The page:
The door closed and the bus departed amid greetings and laughter as the last passengers to board took their seats. They were all members of the Bi-communal Choir for Peace–Lena Melanidou, with most aged between sixty and seventy years, on their way to perform in Pelathousa, a village in the Paphos district of Cyprus, some three hours from the capital city of Nicosia. Choir member Ioulia Schiza, otherwise a school headmistress, began to collect the participation fees. “Do you want to know which of us is Greek and which is Turkish?” she asked smiling. “We are all Cypriots!”
Cyprus hosts two main communities, Greek Cypriots and Turkish Cypriots. In 1960, Cyprus gained independence from the United Kingdom. Not long after, it saw violent clashes between these two communities in the aftermath of the 1974 Cypriot coup d’état—a Greek military coup seeking to incorporate Cyprus into Greece—which, in turn, led to a Turkish invasion the same year. To this day, the country is divided into two de facto states: the Republic of Cyprus and the Turkish Republic of Northern Cyprus. The former is a member of the European Union, with a Greek-speaking majority. The latter is recognised only by Turkey. The two communities are separated by the United Nations-maintained buffer zone that cuts through Nicosia, separating the southern areas of the Republic of Cyprus from the northern areas. Within such fault lines, the bi-communal choir is a voice of unity.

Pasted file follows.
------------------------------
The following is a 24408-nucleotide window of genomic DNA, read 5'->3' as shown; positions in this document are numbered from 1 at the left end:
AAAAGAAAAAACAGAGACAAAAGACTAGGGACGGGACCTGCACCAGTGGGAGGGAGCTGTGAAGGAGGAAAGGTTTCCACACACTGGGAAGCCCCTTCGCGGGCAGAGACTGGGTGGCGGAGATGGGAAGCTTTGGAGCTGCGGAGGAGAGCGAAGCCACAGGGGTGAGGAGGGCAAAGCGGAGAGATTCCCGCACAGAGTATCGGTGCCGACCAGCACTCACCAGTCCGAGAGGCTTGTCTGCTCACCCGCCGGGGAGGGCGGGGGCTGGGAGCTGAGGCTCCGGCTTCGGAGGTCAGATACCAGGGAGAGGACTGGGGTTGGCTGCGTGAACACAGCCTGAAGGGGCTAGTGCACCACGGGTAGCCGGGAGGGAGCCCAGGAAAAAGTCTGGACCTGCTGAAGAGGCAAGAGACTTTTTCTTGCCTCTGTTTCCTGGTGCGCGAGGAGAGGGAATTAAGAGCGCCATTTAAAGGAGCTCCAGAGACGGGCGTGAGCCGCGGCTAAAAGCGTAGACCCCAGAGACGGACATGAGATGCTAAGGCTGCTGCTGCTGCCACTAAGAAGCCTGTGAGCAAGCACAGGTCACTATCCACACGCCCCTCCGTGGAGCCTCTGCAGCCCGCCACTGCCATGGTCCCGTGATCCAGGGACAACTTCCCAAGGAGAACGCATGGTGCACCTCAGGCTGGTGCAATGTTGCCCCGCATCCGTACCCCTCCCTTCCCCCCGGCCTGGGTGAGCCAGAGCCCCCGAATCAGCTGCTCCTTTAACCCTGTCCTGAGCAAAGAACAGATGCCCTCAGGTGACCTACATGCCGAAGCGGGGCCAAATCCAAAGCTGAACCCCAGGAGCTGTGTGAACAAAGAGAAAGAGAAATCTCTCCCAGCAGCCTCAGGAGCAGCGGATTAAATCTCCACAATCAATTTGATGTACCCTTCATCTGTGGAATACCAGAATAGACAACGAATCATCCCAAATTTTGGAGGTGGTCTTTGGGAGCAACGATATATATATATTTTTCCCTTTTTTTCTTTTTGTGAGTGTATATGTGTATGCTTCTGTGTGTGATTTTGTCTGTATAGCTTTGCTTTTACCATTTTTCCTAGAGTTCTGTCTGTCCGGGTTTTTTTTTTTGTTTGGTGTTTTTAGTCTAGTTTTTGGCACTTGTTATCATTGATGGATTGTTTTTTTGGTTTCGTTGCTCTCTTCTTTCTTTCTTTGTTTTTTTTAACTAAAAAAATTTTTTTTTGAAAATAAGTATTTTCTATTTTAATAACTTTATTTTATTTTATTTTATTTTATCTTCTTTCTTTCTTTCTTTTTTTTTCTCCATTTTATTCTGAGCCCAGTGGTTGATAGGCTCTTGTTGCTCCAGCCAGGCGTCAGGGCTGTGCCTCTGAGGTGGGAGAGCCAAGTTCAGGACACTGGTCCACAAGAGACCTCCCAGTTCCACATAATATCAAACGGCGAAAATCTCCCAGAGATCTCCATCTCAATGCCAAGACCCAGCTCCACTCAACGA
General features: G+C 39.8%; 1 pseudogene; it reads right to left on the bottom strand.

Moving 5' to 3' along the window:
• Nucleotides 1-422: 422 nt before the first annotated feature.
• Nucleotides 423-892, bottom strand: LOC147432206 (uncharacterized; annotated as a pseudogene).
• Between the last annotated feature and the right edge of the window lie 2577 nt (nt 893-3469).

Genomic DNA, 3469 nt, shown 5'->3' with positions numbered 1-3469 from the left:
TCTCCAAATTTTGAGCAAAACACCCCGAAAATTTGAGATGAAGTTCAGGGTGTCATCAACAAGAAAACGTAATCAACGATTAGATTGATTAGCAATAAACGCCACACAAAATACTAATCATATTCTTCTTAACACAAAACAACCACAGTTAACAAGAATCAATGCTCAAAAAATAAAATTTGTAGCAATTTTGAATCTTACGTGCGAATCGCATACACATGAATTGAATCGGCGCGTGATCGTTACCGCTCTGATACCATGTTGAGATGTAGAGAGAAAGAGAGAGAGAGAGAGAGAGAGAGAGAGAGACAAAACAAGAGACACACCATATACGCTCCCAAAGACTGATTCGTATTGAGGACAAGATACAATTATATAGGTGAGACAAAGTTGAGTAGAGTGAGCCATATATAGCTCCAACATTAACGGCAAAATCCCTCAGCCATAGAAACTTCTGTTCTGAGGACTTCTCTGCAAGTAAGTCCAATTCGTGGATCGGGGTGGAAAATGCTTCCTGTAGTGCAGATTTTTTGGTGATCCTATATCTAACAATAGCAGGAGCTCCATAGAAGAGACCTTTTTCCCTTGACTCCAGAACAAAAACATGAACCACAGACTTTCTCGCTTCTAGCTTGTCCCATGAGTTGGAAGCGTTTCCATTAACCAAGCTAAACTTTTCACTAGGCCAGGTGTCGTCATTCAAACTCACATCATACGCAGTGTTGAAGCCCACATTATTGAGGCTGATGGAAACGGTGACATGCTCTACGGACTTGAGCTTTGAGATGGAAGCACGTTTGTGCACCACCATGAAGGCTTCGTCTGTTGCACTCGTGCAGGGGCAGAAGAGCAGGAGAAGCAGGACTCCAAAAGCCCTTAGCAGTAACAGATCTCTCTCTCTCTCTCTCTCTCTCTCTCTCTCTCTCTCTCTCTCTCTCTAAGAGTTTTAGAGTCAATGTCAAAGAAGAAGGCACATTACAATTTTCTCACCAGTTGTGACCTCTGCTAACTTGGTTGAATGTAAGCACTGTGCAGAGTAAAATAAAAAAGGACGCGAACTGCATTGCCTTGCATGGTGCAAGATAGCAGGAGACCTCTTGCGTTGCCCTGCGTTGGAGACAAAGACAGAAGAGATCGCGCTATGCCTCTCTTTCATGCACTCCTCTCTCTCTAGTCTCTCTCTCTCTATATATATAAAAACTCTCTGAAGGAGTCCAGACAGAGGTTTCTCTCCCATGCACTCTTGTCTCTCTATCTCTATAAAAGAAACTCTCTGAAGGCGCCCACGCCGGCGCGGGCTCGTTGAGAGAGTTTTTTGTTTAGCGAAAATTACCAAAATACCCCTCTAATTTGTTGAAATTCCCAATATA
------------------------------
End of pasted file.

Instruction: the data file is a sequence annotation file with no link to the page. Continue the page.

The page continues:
The choir is made up of Turkish and Greek Cypriots singing together in the two official languages. Their rehearsals take place inside Nicosia’s Ledra Palace Hotel, in the UN Buffer Zone, which was also where it had its first official performance in October 1997 at an UN-organised bi-communal festival. Most of the members experienced the 1974 war. The group was established twenty-three years later, after an initiative of the Bi-communal Citizens’ Group for Peace in Cyprus. Through music, together they share the vision of a re-unified and peaceful country. The choir works under the instructions of two conductors, a Turkish Cypriot and a Greek Cypriot, and perform collaboratively with smaller cultural groups of the Maronite and Armenian communities.